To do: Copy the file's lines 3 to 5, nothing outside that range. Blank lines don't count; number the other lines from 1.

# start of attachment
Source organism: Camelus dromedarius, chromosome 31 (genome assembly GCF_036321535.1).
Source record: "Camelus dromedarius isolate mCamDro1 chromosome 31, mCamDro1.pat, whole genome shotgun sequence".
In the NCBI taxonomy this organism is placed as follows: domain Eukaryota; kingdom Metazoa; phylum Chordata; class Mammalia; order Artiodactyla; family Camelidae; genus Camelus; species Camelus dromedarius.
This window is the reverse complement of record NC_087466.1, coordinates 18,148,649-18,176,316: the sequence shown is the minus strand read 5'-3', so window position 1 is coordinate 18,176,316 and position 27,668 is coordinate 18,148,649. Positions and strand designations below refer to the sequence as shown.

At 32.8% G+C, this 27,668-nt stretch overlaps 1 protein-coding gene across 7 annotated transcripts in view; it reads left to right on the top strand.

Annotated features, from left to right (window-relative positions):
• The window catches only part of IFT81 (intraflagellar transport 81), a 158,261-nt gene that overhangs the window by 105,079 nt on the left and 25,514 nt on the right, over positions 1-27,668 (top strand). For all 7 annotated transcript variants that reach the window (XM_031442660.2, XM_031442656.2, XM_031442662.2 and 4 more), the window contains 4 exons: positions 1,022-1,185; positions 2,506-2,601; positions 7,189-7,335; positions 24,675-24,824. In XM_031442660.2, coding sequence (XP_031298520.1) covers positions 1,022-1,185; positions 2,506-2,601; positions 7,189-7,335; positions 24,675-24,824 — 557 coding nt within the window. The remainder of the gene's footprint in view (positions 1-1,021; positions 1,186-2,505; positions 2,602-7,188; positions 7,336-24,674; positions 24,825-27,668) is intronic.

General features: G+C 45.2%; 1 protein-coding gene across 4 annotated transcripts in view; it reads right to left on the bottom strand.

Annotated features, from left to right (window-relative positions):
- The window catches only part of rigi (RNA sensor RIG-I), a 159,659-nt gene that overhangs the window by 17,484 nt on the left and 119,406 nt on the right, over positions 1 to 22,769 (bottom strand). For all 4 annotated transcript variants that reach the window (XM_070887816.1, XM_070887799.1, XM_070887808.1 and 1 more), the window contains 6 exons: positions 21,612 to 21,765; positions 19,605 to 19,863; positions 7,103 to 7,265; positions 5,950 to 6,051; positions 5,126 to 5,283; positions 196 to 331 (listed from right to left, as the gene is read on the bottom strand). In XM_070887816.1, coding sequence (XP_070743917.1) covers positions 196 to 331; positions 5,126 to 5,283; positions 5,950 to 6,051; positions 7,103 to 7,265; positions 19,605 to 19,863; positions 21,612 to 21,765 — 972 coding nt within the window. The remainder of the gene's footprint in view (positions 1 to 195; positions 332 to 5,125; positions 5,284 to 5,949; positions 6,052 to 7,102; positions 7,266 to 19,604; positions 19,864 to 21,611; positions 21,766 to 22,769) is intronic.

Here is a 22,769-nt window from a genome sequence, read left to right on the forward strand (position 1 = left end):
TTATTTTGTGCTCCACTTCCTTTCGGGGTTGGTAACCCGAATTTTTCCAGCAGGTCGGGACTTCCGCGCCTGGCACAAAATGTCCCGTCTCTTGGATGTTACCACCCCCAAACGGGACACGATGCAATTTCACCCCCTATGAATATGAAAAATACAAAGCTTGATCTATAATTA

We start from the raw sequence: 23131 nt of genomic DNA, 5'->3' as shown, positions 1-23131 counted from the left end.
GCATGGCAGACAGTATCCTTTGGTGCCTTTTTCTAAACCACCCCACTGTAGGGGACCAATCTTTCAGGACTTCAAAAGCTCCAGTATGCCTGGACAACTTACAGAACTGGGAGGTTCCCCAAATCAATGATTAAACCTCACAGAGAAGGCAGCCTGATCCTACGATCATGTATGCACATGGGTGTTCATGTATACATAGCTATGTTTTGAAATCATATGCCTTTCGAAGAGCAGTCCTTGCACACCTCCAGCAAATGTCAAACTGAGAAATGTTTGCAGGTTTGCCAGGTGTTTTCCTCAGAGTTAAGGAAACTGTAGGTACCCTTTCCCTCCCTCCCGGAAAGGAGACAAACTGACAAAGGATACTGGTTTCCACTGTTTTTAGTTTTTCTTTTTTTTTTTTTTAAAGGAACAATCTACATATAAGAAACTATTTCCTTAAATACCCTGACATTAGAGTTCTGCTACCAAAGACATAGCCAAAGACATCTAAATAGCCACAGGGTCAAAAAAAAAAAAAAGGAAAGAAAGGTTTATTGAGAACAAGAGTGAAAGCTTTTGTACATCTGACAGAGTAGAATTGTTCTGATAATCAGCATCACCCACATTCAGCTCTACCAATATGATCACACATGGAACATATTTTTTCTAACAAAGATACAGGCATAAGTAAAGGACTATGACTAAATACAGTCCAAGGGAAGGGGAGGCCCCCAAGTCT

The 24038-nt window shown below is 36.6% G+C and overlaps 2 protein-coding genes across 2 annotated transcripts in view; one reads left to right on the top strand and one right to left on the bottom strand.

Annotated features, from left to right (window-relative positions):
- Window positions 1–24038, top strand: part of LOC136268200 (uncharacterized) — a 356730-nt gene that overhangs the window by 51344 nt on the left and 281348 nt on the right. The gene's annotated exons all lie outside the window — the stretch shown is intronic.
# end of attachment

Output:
In the NCBI taxonomy this organism is placed as follows: domain Eukaryota; kingdom Metazoa; phylum Chordata; class Mammalia; order Artiodactyla; family Camelidae; genus Camelus; species Camelus dromedarius.
This window is the reverse complement of record NC_087466.1, coordinates 18,148,649-18,176,316: the sequence shown is the minus strand read 5'-3', so window position 1 is coordinate 18,176,316 and position 27,668 is coordinate 18,148,649. Positions and strand designations below refer to the sequence as shown.

At 32.8% G+C, this 27,668-nt stretch overlaps 1 protein-coding gene across 7 annotated transcripts in view; it reads left to right on the top strand.